Friday, October 21, 2016

The Gender Creative Child

The Gender Creative Child

When I was a child thoughts on gender identity hadn't changed
much since Genesis. You were male or female from the moment of birth
to your burial. (When a child arrived with ambiguous genitals a
surgeon was called in right off to correct the situation and prepare
the infant to fit into the one of two acceptable boxes). When
children felt they were born into wrong gendered bodies or dressed or
behaved in other gendered ways that was necessary-to-correct
pathology. Thank goodness many of us have come a long way since
then. Diane Ehrensaft's The Gender Creative Child gives great advice
for parenting beyond binary children in a world where too many people
have not gotten the memo.
Ehrensaft, who is a college professor and clinical psychologist,
has ushered many gender creative children and their families through
their journeys of discovery. She discusses many issues of concern to
parents wanting to know who their seemingly nonbinary offspring are
*the range of non CIS gender kids including many who are not
transgender either;
*factors that may enter into their gender questioning and identifying;
*ways of telling if a child's nonconformity is a passing stage or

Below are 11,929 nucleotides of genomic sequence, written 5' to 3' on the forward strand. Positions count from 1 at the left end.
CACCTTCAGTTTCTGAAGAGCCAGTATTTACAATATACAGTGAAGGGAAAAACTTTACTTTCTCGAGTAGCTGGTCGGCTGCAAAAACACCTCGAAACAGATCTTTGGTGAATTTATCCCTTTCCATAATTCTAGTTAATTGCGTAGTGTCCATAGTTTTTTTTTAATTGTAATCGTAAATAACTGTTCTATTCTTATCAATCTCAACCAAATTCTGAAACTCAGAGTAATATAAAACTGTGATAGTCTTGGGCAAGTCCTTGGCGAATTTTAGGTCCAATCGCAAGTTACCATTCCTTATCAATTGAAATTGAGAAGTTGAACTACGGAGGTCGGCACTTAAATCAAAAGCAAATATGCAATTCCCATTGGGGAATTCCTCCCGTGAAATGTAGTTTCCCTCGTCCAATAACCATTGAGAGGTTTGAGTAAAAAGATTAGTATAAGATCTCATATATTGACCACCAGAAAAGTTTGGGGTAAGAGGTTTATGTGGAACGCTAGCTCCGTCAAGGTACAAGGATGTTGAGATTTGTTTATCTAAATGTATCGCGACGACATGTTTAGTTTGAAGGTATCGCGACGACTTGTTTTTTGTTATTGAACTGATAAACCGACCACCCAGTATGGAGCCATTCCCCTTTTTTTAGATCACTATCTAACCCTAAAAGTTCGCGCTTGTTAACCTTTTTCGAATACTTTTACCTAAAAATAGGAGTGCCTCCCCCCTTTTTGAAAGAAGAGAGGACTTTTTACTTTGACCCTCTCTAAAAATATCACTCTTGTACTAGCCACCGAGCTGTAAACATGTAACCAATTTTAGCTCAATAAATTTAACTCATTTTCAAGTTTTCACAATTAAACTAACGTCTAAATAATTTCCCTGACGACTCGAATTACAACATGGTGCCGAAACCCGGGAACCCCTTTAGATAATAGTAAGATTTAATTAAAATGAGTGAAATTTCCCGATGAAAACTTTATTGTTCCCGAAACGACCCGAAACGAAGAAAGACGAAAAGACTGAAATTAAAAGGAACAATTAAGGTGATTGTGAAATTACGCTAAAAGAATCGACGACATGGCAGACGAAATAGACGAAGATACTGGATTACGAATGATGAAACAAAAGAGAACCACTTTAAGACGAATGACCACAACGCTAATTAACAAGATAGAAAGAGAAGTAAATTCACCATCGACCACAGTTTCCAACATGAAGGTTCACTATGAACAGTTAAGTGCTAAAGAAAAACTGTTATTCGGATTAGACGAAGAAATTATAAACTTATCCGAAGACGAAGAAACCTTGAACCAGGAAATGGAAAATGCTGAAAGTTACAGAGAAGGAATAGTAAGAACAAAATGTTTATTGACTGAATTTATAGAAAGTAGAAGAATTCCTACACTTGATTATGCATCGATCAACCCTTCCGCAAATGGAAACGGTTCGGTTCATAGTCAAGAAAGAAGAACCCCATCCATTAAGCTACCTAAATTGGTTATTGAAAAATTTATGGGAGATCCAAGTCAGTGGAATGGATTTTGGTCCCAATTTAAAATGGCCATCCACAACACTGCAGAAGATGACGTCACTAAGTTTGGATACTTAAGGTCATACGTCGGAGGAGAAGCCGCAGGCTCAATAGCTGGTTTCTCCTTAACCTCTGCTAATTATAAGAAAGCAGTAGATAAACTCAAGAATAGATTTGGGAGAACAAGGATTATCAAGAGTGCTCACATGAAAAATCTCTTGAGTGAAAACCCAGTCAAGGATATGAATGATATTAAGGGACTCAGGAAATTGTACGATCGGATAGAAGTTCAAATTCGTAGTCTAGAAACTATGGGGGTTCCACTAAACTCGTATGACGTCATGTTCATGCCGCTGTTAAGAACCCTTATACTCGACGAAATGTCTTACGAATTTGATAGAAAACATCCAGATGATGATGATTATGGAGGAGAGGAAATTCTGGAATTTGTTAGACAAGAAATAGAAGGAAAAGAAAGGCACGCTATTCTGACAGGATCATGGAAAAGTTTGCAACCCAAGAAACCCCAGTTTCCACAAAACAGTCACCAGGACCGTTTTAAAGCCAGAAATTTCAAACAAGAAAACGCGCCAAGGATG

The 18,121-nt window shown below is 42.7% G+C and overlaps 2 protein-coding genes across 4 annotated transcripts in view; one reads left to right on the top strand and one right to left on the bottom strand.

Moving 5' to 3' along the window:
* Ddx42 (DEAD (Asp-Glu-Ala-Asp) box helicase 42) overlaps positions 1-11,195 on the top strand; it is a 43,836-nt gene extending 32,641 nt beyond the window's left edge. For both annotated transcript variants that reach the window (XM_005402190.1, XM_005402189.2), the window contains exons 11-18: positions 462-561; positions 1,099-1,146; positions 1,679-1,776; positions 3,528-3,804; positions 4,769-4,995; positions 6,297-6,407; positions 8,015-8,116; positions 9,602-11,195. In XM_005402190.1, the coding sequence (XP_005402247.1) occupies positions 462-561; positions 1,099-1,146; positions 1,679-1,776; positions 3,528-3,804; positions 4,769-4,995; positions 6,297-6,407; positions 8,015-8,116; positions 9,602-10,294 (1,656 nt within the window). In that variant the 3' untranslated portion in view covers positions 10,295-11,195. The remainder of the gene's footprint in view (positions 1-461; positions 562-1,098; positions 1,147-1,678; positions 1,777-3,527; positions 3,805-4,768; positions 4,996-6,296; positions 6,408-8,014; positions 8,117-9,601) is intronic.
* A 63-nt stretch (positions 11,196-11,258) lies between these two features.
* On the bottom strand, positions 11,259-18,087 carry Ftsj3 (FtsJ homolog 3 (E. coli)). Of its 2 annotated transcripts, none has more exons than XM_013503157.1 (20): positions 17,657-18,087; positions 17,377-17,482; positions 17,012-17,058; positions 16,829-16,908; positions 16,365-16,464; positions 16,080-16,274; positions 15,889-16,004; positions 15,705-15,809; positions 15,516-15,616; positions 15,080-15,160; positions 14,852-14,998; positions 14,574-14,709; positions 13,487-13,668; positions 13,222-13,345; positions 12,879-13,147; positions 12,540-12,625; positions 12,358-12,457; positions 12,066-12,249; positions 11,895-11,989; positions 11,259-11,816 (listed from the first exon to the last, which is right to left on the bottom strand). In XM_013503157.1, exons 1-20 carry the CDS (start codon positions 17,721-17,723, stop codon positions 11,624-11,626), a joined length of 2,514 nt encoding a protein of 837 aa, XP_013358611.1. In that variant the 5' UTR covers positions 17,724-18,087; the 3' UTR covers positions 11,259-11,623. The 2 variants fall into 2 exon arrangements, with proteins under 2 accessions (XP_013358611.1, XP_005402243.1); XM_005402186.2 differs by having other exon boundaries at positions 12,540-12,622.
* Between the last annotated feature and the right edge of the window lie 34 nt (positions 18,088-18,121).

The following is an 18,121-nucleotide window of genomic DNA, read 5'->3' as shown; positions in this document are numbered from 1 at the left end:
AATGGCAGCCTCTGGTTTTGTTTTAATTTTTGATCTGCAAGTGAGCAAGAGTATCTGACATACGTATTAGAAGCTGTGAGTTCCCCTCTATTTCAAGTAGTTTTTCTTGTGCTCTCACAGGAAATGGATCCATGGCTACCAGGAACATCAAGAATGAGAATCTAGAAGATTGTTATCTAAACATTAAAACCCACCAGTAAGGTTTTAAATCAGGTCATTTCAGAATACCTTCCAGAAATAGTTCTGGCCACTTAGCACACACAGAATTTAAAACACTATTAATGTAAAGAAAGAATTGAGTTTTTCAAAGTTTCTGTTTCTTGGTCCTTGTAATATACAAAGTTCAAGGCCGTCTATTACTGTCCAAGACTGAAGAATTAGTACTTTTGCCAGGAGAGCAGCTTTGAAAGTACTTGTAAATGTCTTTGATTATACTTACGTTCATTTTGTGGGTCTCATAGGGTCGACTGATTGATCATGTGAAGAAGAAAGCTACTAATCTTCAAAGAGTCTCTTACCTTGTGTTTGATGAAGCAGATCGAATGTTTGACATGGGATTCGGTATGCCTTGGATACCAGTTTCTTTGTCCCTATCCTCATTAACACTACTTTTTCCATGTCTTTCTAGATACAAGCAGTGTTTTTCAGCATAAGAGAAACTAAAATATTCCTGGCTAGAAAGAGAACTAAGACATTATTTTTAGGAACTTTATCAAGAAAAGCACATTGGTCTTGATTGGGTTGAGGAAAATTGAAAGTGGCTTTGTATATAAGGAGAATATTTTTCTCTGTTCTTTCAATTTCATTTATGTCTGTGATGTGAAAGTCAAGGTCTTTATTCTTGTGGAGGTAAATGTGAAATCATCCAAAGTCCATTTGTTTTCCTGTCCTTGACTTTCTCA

insistent and persistent;
*three paradigms treatment has been undertaken under,
and *the range of medical treatments from hormone blockers to surgery.
Ehrensaft's voice is conversational, respectful, and
comprehensible--even when she deals with the intricacies of hormones
and surgery. I would highly recommend her book for parents, teachers,
and others who love gender questioning youngsters. I believe The
Gender Creative Child is a must acquire for public and high school and
college libraries.
On a personal note, I never except in infancy made a good CIS female.
While Barbie dolls given to me by a babysitter, concerned that I was
in danger of never catching a guy, gathered dust I bounced between
performing at recitals in frilly dresses and emulating Huck Finn in my
spare time. Puberty made no difference. Make up and hair styling
seemed a waste of time. I much preferred outdoor recreation to
shopping. When I won my first drag show people said I did a good job
moving like a man. That was how I stood and moved in regular life.
Still I never fit transgender either. I loved being pregnant and
being a mother. When I learned about gender fluidity, in my sixties,
I finally felt like the happy ending ugly duckling. I love the even
more precise term I discovered in this book, gender ambidextrous.
That is me for sure!
A great big shout out goes out to all the fine folks who are allies to
and advocates for gender creative children, teens, and even late
blooming adults.
jules hathaway

Sent from my iPod

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